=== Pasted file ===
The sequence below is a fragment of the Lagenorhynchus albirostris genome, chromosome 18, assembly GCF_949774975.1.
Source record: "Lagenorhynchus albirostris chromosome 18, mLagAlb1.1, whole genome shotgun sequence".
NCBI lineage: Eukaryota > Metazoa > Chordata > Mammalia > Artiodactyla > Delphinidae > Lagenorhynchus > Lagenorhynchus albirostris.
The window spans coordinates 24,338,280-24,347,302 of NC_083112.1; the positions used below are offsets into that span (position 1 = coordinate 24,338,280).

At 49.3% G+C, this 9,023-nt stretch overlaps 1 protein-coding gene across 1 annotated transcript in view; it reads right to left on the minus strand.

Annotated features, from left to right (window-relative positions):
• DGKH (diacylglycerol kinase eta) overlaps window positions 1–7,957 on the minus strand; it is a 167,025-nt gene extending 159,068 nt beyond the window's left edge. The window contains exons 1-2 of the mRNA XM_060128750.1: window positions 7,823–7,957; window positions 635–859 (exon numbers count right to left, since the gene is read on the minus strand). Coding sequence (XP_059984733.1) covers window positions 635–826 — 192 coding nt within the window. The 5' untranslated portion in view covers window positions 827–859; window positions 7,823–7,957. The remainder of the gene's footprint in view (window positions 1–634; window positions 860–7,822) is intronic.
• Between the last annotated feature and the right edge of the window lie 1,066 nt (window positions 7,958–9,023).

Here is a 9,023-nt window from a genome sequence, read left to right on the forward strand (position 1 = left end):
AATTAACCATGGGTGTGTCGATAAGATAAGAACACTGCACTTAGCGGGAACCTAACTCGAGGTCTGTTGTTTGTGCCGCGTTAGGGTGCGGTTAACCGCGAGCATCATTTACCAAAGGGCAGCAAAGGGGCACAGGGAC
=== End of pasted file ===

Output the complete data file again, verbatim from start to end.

The sequence below is a fragment of the Lagenorhynchus albirostris genome, chromosome 18, assembly GCF_949774975.1.
Source record: "Lagenorhynchus albirostris chromosome 18, mLagAlb1.1, whole genome shotgun sequence".
NCBI lineage: Eukaryota > Metazoa > Chordata > Mammalia > Artiodactyla > Delphinidae > Lagenorhynchus > Lagenorhynchus albirostris.
The window spans coordinates 24,338,280-24,347,302 of NC_083112.1; the positions used below are offsets into that span (position 1 = coordinate 24,338,280).

At 49.3% G+C, this 9,023-nt stretch overlaps 1 protein-coding gene across 1 annotated transcript in view; it reads right to left on the minus strand.

Annotated features, from left to right (window-relative positions):
• DGKH (diacylglycerol kinase eta) overlaps window positions 1–7,957 on the minus strand; it is a 167,025-nt gene extending 159,068 nt beyond the window's left edge. The window contains exons 1-2 of the mRNA XM_060128750.1: window positions 7,823–7,957; window positions 635–859 (exon numbers count right to left, since the gene is read on the minus strand). Coding sequence (XP_059984733.1) covers window positions 635–826 — 192 coding nt within the window. The 5' untranslated portion in view covers window positions 827–859; window positions 7,823–7,957. The remainder of the gene's footprint in view (window positions 1–634; window positions 860–7,822) is intronic.
• Between the last annotated feature and the right edge of the window lie 1,066 nt (window positions 7,958–9,023).

Here is a 9,023-nt window from a genome sequence, read left to right on the forward strand (position 1 = left end):
AATTAACCATGGGTGTGTCGATAAGATAAGAACACTGCACTTAGCGGGAACCTAACTCGAGGTCTGTTGTTTGTGCCGCGTTAGGGTGCGGTTAACCGCGAGCATCATTTACCAAAGGGCAGCAAAGGGGCACAGGGAC